The people at the next table are drinking Beaucastel Chäteauneuf-du-Pape, one of my very favorite Rhônes. But when I ask for the wine list, the waitress apologizes. Unfortunately the cafe doesn't have its liquor license yet -- the people at the next table brought their own. (Café Rabelais has since received a beer and wine license.)
After raving about the restaurant, I ask if Joan has any other French lunch spots to share with the Houston Press.
"Well, Cafe Perrier [4304 Westheimer, (713)355-4455], of course," she replies. "I love to get moules frites (mussels and french fries) there. And then there's the Sofitel [425 North Sam Houston Parkway, (281)445-9000], if you are out near the airport."
The Sofitel is a French-owned hotel, she explains, which has a prix fixe lunch for $15. "There is always a nice appetizer, like a terrine," she says, "and they have lovely entrées -- it was bouillabaisse the last time I was there. The service is excellent. There is another cafe in the hotel called Chez Colette, where you can get a croque-monsieur [French grilled ham-and-cheese sandwich] or something light. I am always on the lookout for more, because I need French chefs to teach our cooking classes," she says.
"You said you get guest lecturers, too. What do they talk about?" I ask.
"Well, Polly Platt was here recently; she's a cross-cultural trainer and the author of French or Foe, a book about the culture gap between the French and Americans."
"So give me an example of the differences between us."
"Well, she tells a great story about EuroDisney. They evidently had a terrible time trying to get their French employees to smile. Polly Platt said that's because French people think you're dumb if you smile too much."
This makes me laugh, but I'm not sure why. "Maybe that's why the French like Texas," I guess. "Cowboys don't smile a lot."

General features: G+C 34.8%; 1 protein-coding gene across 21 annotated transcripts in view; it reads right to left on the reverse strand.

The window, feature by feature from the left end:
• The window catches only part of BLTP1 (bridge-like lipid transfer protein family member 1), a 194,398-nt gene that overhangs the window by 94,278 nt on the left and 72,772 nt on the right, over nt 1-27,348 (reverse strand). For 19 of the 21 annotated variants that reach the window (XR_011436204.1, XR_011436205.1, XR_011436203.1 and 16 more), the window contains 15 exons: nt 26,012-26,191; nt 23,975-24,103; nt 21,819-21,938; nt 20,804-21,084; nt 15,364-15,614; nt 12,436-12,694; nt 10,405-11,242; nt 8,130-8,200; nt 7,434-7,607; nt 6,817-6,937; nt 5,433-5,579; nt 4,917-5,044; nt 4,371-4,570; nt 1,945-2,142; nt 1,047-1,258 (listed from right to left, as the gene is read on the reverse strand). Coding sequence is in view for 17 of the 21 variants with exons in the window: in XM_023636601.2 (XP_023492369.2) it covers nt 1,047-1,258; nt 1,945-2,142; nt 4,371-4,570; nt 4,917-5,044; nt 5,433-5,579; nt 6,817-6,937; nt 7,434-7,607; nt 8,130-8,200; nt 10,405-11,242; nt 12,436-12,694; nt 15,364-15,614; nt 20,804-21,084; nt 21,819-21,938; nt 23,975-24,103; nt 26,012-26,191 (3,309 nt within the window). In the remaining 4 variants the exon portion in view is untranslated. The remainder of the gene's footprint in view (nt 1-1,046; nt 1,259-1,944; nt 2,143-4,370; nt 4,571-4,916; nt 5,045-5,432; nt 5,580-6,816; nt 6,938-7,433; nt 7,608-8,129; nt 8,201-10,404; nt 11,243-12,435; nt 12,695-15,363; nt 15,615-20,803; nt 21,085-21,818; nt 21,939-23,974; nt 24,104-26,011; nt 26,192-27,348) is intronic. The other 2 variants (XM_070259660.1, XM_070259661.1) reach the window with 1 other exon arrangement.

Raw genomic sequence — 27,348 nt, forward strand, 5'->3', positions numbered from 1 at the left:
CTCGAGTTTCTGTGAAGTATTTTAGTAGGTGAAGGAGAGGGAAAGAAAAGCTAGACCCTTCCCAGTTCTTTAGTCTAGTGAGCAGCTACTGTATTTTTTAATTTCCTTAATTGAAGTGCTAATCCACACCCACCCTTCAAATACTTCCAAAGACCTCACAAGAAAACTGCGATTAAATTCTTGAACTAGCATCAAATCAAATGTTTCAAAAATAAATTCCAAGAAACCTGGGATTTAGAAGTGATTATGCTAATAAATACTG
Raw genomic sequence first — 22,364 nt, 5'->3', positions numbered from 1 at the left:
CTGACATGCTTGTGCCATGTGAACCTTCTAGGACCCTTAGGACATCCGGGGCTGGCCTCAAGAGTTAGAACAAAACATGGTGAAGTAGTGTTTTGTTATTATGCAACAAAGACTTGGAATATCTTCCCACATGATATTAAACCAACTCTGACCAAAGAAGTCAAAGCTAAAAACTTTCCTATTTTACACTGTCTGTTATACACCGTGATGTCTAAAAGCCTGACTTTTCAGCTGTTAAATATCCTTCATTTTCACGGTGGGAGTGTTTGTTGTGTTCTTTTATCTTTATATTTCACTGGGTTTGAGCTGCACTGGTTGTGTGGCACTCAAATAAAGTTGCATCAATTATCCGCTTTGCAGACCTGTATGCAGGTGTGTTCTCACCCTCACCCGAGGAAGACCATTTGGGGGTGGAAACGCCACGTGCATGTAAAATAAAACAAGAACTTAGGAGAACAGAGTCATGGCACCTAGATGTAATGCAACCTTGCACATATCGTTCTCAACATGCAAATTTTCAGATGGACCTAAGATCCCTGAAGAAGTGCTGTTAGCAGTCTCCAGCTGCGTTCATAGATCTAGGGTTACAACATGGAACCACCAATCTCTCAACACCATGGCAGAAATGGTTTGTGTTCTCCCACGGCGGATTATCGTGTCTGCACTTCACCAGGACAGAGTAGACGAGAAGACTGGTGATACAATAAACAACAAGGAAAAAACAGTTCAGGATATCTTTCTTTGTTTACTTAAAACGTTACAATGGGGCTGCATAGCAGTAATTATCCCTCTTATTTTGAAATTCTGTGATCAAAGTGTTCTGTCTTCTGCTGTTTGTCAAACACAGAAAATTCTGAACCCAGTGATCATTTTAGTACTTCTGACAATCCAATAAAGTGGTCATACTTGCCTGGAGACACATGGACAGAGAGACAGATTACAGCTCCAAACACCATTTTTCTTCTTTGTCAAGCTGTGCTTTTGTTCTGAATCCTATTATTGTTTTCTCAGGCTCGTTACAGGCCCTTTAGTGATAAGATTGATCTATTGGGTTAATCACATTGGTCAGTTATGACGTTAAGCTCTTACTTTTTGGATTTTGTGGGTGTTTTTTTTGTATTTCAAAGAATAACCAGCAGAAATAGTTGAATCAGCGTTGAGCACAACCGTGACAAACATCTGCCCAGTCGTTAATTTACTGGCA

"Yes, that's right. The French are very fond of Texas and cowboys."
"I think the feeling is mutual. I have some wine-geek friends in Austin who wear black on Cinco de Mayo because that's the day that Texas lowered the French flag and raised the Mexican one."
"That's funny," Joan says.
"Who does your wine-tasting classes?"
"Bear Dalton from Spec's -- he's great. You can look up our schedule for cooking classes and wine tastings at www.afde hou.org. Bear Dalton is also going to be leading a wine tour of France this spring that Spec's is sponsoring, and I am going along as the translator. The Houston Alliance also does a spring workshop in the Riviera every year, which I lead; it's a nice trip and a great intensive French lesson."
"What a nice job you have," I say with a stupid smile.
"Yours isn't bad either," she says.
I am about to explain the travails of a food writer when a wine-poached, chocolate-covered pear standing upright amid ornately swirled stripes of white wine-flavored cream and dark chocolate sauce is delivered to the table. The juicy fruit cuts easily with a fork, and I dunk big pieces into the sauces and race them to my mouth before they can drip.
Okay, I have to admit, at the moment it is a pretty good job.